This is an RV-4, an Experimental amateur-built aircraft.

I started building this aircraft on Friday, April 13, 1990, and the first flight was May 26, 2008.




This table is interesting...











Gross Weight








Wing area
















Wing loading (lb/sq ft)








Power loading (lb/hp)








Notice the RV-4 has wing loading similar to a Cessna 172, but a power loading similar to a P-51 Mustang!


See here for more info about the RV-4 model



RV4 going really fast.

Note the ground speed on the upper left corner of the Garmin 496 GPS.  There may have been a bit of tailwind.

But note the wind isn't even at our back... see wind data in the lower right corner of the EFIS, along with TAS at upper left. If we turned right about 50 degrees and bump our power up to 75% our ground speed would be over 300 mph instead of "only" 278.





RV4 in economy mode @ 5 GPH or 34 MPG.

46% power at 19"/1900 RPM

IAS 150 MPH, TAS 168 MPH at 7750 ft MSL




Panel as of Sept 2016. The TruTrak ADI Pilot II autopilot failed after 7 years and 366 hours. Despite being well past the 3 year warranty TruTrak replaced it at no charge with a refurbished unit. That one failed after 5 months. TruTrak quoted $500 to repair it, but because this model was discontinued they recommended replacing it with their Gemini AP which they said is more reliable. They offered a $1500 upgrade deal, nearly half off the normal price of $2800. It uses the existing servos except the upgrade included adding the pitch trim sensor to the pitch servo. Installation was very simple using the harness adapter they provided. This is a very nice unit that includes VNAV and an emergency LEVEL button.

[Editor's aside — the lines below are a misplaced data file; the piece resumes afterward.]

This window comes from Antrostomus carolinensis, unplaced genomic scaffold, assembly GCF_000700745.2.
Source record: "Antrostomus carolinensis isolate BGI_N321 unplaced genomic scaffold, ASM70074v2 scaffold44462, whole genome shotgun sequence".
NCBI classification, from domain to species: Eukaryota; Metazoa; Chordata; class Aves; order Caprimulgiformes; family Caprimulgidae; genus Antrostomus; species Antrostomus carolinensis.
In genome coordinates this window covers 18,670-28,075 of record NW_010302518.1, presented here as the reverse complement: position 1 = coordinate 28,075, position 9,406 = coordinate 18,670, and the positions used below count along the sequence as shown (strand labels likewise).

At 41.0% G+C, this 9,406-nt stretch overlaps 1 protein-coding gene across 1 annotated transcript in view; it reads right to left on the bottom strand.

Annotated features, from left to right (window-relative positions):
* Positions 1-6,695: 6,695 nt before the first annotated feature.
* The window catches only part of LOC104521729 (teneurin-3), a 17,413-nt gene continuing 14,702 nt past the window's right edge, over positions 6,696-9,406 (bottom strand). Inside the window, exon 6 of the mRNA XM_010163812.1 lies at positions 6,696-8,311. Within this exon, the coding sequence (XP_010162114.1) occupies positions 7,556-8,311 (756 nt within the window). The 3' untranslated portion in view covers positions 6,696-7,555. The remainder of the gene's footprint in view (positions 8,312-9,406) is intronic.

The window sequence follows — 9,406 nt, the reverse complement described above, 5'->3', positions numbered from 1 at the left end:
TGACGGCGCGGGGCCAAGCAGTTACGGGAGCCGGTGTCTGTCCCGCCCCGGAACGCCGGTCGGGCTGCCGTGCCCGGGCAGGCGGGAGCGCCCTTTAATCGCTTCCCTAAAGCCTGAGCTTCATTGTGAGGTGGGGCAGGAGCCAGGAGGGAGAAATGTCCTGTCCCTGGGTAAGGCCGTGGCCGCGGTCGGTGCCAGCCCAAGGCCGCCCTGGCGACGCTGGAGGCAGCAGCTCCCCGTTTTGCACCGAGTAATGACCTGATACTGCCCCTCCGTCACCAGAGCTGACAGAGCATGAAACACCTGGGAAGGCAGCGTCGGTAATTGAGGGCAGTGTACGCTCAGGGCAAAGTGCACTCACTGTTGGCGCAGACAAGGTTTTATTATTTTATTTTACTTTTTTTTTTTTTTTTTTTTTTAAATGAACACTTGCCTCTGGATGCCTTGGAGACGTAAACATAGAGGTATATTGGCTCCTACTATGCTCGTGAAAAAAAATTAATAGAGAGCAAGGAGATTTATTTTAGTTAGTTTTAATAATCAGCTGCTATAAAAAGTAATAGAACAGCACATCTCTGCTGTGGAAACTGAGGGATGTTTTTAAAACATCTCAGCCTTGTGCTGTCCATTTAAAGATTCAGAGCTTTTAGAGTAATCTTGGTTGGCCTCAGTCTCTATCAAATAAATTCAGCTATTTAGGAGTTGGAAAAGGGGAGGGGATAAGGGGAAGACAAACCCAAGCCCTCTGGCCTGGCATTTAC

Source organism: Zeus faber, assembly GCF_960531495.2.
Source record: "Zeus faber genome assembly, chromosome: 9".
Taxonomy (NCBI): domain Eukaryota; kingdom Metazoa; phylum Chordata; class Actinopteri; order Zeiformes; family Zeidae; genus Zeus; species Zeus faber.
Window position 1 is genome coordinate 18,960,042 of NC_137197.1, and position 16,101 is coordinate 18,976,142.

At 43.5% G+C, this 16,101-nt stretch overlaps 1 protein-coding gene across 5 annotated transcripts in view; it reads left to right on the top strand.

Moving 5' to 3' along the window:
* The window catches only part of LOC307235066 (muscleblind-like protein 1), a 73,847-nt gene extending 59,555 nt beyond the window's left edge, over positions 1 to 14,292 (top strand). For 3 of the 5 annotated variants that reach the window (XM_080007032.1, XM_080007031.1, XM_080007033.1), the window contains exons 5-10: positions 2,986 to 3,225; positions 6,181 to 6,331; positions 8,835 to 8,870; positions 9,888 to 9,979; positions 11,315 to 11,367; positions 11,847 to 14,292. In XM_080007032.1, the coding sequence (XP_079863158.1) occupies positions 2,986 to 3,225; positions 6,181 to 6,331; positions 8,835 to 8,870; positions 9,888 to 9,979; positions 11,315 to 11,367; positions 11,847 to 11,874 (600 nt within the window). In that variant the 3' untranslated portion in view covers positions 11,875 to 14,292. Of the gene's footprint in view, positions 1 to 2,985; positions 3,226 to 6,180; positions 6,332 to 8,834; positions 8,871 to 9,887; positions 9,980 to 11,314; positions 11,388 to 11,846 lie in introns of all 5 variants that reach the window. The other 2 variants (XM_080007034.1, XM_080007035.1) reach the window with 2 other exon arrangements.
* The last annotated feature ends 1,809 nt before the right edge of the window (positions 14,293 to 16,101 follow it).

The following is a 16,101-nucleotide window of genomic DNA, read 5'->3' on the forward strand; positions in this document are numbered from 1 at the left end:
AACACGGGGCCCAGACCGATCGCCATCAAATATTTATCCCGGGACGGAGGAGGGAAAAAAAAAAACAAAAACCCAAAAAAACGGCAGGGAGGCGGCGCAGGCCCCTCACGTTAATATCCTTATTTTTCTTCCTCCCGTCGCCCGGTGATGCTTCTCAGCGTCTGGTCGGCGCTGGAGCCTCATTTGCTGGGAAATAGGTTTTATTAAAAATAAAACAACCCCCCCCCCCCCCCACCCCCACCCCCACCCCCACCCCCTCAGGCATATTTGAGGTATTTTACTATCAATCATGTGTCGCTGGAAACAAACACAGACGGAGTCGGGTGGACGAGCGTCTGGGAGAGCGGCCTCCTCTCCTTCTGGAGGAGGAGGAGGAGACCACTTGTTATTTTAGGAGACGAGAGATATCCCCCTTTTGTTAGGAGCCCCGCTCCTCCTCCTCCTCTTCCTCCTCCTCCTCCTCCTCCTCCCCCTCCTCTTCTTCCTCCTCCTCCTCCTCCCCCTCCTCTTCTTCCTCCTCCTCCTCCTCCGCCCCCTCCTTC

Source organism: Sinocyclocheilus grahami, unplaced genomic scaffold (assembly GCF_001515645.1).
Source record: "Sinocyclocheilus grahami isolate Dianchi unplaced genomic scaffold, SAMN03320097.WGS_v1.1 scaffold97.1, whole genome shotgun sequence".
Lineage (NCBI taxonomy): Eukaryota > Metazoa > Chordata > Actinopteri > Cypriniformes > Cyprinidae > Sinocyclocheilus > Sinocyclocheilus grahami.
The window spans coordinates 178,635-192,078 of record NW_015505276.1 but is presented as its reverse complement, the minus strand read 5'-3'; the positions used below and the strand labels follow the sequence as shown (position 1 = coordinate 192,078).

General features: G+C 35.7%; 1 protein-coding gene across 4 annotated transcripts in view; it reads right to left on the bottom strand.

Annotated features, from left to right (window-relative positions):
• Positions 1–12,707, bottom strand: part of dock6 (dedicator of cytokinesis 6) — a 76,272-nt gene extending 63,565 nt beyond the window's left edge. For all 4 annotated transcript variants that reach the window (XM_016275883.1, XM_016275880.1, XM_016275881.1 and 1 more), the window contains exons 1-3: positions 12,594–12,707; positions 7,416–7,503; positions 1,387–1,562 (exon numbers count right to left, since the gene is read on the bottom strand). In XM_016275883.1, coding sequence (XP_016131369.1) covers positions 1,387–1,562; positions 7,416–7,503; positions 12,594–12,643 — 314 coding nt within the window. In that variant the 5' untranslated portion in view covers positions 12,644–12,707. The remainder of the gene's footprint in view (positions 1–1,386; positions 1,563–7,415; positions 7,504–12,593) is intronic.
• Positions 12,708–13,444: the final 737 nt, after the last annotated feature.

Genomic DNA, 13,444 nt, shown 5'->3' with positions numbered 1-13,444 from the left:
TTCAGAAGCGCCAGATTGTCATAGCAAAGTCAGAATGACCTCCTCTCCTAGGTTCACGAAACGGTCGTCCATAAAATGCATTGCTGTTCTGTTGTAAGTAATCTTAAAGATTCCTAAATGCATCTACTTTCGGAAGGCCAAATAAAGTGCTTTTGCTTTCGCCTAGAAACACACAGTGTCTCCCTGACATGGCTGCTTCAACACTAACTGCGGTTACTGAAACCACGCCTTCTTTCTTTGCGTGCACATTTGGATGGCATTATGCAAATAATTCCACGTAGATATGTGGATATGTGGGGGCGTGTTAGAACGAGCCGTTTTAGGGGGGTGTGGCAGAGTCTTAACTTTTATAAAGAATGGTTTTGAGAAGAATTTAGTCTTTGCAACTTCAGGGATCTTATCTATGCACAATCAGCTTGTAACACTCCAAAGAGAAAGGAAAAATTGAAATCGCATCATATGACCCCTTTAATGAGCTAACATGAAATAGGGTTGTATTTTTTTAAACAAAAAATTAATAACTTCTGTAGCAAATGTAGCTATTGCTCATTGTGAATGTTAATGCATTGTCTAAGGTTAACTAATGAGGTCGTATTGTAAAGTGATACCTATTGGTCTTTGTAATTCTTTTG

Lycoming O-360 with the Reiff preheat system installed.  The main harness runs across the top of the crankcase, and the band heaters are around the cylinders.  The oil sump heater is not shown.  Note the AC plug just inside the right side cooling air inlet. 


Behind the instrument panel


The wing tip strobes are Whelen units for law enforcement & emergency vehicles.  Much cheaper than aircraft units, similar power specs.  $190 for power supply, cables, and 4 strobes. 

The wing tip nav lights are automotive LED light bulbs with 1156 type socket.  Simple & cheap.  Compared to standard light bulbs LED's use much less current, run cooler, tolerate vibration better, and last longer.  45636 ($12) is what I used but it looks like there are other good options now such as 47615.
Sockets... NAPA LS6219, $6.49. This unit mounts flush and has two screw type terminals.

The tail light is a Whelen A500-14 nav/strobe combo.